Reviewed by Sep 30, 2020| Updated on
Burnout defines a period during which mortgage-backed securities' (MBS) prepayment rates drop despite dropping interest rates. The mortgage investors who support the MBS have an opportunity to refinance as the borrowing rate decreases. It's due to burnout if they fail to take advantage.
Burnout is often described as a "burn-out" and regarded as a "burnout syndrome" or "burnout refinancing."
Burnout is closely related to the world around interest rates. When interest rates decline in any given month, it typically leads to a higher monthly single mortality—in other words, a greater average principal repayment on the MBS.
MBS holders, with investments consisting of a bundle of home loans purchased from the banks, do not want people to settle their mortgage debts before they are due. Sure, through the prompt repayment of the mortgage, they get their money back quicker than expected. Yet that also results in them losing out on receiving all the interest, the annual fees paid to borrow money to buy a home, which they hoped to obtain as part of the deal.
For any mortgage finalised prior to a spike in interest rates, there would be a stage where refinancing at the lower rate is more prudent than hanging on to the current loan. There are a variety of variables that influence the borrower's ability to refinance, thereby affecting burnout.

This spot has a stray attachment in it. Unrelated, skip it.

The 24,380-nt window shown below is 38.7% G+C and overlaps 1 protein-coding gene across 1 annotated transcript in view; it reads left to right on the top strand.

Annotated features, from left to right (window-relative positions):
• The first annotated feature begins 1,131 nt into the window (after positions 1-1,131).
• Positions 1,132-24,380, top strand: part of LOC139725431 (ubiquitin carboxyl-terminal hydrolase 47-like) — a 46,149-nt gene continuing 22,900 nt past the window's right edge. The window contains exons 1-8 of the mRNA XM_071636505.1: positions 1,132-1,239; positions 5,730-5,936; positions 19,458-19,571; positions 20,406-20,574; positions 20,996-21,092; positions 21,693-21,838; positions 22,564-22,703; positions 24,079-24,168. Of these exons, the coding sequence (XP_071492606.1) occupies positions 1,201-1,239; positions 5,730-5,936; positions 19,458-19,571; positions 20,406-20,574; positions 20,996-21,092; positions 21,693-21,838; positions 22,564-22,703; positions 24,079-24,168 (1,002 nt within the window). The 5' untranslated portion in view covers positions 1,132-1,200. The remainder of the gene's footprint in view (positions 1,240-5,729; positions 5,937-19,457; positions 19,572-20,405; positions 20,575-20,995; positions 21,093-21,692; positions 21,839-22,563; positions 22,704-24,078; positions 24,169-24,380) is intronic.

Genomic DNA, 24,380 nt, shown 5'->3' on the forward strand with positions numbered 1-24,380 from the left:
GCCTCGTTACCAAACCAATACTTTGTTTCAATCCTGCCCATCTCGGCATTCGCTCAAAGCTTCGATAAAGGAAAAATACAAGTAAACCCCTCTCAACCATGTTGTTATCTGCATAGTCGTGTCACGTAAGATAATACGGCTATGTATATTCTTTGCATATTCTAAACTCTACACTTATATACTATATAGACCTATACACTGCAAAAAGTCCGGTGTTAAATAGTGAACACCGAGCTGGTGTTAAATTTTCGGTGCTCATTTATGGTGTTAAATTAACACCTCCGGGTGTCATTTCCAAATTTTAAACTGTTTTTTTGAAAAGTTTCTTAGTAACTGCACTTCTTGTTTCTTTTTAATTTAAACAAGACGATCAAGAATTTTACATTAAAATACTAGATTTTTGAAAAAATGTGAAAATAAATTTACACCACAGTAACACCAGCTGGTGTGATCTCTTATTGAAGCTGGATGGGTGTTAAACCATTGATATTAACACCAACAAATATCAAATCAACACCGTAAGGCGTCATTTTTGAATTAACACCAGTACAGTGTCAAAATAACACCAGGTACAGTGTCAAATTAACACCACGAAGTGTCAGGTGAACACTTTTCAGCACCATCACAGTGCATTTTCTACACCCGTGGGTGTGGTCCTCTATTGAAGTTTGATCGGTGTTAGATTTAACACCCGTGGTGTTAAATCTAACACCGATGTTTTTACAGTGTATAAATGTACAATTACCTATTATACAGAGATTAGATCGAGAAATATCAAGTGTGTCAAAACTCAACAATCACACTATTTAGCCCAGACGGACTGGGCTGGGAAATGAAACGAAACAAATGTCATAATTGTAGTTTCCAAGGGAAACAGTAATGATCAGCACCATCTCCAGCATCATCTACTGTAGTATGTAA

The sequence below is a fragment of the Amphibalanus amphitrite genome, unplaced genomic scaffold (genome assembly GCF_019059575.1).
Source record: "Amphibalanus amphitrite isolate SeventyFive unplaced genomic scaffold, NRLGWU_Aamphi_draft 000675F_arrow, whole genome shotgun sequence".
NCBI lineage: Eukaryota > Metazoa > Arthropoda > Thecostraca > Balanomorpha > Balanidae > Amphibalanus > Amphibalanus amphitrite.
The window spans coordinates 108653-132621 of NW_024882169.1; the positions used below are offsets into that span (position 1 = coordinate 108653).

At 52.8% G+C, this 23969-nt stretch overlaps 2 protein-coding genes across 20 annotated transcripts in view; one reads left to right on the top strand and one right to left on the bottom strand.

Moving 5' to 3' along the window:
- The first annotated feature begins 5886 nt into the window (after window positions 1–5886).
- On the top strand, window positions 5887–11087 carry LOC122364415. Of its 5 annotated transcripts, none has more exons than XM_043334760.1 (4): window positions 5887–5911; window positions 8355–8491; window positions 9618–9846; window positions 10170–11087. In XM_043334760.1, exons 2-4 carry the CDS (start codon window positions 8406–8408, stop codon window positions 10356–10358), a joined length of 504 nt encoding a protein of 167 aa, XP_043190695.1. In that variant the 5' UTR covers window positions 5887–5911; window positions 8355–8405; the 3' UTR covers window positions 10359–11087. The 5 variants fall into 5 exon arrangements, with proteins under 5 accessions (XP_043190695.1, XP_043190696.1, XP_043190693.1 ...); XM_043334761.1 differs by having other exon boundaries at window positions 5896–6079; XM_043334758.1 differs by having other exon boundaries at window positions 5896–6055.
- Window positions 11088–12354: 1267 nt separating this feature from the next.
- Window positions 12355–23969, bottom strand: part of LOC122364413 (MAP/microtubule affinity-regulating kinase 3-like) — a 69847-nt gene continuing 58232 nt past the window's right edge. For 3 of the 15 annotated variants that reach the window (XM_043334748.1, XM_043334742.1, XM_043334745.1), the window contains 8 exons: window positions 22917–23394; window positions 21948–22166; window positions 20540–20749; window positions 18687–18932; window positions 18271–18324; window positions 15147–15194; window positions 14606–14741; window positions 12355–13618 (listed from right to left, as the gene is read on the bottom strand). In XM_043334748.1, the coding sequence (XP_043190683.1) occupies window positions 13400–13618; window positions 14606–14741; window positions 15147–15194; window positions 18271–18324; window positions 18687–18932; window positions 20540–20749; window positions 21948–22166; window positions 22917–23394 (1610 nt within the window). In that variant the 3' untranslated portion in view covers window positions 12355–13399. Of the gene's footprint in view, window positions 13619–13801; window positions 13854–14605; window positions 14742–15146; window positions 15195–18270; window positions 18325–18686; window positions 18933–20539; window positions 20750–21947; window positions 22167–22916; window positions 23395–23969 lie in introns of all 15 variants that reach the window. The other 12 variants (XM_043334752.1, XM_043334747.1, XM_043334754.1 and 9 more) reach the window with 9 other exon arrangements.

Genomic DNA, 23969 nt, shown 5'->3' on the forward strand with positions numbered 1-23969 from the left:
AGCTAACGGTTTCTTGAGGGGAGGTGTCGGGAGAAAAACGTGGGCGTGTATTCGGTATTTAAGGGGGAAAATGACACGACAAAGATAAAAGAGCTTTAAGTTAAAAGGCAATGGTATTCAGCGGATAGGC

Fixed costs may be incurred for refinancing, which varies from state to state and according to the terms of each loan. If the fixed refinancing costs are high, people are more hesitant to refinance unless there are even greater interest savings.
Data shows that refinancing is fast for borrowers with higher credit scores. In other words, they make the decision to amend the payment schedule and terms of a prior credit agreement early in the interest rate downturn, taking steps as soon as it makes economic sense, instead of waiting.